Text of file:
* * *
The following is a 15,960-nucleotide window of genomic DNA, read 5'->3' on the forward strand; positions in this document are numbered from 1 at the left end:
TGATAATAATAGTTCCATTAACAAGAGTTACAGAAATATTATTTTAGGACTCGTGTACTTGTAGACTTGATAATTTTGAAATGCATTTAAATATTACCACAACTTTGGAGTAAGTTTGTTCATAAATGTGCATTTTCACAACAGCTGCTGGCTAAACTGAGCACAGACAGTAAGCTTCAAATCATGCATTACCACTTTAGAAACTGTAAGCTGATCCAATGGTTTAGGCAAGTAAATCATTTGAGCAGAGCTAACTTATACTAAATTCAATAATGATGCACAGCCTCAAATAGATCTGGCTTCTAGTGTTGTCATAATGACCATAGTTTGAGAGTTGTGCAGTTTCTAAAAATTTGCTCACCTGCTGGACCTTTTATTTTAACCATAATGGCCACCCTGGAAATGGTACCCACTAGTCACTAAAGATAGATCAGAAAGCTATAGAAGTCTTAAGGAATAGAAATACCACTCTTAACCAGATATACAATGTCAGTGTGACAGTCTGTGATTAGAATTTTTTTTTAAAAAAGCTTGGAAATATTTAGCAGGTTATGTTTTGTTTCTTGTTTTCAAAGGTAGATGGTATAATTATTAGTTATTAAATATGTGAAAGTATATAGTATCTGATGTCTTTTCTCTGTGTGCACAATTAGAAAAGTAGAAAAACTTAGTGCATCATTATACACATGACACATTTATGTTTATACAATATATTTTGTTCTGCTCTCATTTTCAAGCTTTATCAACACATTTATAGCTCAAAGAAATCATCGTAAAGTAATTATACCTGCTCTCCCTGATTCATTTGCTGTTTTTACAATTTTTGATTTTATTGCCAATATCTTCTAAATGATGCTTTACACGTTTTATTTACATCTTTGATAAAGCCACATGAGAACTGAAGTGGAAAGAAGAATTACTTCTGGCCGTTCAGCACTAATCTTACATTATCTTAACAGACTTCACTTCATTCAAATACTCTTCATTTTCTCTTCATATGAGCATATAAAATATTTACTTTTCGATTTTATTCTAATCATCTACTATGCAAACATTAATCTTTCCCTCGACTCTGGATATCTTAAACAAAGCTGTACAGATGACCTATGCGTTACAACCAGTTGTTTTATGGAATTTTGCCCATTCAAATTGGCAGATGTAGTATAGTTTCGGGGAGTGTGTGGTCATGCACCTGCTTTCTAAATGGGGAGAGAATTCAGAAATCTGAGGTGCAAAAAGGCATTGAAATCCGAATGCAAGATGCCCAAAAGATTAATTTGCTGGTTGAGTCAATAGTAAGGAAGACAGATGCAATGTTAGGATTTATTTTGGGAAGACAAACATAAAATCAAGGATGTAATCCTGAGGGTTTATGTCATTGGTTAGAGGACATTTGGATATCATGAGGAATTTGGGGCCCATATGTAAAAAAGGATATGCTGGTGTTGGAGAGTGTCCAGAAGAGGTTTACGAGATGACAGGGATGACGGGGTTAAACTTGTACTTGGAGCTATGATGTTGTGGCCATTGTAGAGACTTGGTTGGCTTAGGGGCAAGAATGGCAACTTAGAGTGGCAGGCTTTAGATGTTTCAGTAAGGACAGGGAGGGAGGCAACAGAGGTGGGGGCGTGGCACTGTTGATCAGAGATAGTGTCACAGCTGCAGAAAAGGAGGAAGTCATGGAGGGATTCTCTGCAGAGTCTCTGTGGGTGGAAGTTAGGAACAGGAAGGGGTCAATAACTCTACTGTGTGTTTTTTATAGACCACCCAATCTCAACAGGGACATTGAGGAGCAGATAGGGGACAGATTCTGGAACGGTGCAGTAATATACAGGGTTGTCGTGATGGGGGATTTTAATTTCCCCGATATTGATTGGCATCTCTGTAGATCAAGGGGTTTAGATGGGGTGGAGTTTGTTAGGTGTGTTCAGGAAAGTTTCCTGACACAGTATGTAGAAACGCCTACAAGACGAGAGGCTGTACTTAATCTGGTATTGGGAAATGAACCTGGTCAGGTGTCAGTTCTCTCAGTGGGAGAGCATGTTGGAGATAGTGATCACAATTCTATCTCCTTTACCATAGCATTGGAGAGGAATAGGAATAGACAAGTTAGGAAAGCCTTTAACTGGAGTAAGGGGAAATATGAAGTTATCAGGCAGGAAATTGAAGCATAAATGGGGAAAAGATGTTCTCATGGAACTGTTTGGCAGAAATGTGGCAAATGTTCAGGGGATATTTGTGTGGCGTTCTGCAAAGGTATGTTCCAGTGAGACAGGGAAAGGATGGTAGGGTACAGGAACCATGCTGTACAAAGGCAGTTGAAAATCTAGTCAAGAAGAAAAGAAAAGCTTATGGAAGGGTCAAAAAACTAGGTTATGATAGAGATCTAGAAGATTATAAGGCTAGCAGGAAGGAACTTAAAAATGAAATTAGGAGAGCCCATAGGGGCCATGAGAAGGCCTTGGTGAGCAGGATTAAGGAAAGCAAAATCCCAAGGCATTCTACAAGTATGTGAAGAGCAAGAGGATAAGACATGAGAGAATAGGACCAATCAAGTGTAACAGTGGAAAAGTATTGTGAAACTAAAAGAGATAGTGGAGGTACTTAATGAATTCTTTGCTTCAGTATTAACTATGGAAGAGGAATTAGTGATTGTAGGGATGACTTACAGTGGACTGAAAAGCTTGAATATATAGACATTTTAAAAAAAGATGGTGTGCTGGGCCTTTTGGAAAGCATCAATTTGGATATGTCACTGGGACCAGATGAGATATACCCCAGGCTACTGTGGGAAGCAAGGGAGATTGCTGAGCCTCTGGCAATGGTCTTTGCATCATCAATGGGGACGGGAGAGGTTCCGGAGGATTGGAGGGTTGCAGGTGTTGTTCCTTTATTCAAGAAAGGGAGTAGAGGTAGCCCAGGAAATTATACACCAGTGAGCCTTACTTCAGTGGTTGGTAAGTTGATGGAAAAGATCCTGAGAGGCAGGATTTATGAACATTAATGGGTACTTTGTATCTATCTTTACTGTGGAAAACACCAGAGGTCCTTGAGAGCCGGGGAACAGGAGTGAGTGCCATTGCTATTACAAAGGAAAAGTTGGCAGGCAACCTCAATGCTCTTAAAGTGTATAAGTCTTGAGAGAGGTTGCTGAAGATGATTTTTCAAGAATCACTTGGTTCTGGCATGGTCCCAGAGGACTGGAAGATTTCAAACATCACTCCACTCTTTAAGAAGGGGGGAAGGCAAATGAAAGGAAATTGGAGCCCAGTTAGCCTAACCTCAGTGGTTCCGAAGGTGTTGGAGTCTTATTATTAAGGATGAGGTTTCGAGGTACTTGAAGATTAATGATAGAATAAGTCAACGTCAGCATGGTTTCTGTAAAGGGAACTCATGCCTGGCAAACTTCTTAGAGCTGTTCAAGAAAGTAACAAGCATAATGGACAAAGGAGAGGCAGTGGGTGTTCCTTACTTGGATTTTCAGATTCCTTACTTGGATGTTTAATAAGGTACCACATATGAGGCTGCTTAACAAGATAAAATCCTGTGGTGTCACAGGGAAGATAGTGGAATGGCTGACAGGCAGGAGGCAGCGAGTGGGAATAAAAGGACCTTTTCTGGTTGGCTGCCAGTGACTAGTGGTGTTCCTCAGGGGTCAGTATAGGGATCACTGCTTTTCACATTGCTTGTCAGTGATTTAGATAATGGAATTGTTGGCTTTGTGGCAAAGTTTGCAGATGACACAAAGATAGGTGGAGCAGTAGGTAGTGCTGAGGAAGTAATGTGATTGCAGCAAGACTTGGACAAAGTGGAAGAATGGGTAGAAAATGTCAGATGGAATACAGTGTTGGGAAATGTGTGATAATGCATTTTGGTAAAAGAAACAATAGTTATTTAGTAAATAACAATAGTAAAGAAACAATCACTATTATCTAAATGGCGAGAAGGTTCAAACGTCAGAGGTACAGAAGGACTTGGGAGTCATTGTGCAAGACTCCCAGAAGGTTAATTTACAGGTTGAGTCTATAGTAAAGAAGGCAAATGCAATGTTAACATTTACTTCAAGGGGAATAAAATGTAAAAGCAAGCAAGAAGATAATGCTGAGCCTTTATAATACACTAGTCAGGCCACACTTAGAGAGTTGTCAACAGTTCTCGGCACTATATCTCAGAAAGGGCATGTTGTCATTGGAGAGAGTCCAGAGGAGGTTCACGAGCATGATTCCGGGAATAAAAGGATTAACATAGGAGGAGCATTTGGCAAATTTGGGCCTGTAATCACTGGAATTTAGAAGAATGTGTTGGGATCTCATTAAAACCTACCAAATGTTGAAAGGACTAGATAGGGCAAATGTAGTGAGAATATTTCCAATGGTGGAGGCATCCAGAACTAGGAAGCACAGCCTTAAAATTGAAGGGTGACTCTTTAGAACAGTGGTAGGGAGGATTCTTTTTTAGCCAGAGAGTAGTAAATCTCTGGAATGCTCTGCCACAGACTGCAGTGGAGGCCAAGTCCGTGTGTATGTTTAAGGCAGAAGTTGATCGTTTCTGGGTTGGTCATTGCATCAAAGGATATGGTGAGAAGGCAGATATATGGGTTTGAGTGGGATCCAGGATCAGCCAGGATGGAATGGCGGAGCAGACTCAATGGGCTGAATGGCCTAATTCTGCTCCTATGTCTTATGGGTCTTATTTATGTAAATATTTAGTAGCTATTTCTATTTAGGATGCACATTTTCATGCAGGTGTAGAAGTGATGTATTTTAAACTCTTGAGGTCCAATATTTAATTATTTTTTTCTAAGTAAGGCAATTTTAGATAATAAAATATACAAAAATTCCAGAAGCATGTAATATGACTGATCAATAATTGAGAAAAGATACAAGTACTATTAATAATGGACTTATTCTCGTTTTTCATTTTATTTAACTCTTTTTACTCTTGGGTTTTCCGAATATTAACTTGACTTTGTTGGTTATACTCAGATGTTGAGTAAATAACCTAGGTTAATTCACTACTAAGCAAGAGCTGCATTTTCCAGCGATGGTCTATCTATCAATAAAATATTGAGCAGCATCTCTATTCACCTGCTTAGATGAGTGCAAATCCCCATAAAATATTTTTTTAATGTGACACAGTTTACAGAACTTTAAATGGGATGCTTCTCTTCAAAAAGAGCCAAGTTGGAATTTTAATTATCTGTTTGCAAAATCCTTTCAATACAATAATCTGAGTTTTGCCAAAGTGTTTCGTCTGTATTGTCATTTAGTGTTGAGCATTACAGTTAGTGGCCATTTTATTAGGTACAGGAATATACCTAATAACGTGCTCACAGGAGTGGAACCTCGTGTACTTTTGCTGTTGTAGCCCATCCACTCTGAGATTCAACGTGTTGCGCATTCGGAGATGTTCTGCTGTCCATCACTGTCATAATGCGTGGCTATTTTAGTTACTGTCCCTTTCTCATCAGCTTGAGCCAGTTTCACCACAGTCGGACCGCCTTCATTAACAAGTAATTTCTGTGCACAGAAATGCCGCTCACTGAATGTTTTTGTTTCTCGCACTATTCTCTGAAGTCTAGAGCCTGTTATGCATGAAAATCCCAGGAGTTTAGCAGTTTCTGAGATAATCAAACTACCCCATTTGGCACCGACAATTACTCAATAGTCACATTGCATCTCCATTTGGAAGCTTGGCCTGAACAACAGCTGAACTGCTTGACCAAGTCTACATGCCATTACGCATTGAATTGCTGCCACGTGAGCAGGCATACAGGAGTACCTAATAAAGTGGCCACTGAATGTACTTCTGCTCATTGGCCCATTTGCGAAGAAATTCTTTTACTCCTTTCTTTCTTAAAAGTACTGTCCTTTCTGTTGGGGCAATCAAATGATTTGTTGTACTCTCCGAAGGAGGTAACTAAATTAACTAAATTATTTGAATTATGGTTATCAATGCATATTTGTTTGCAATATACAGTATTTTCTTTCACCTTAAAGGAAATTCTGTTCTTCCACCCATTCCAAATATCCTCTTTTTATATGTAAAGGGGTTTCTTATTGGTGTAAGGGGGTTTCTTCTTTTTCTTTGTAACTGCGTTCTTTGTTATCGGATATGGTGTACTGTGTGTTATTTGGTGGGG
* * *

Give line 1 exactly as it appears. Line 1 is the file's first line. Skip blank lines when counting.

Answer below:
The following is a 15,960-nucleotide window of genomic DNA, read 5'->3' on the forward strand; positions in this document are numbered from 1 at the left end: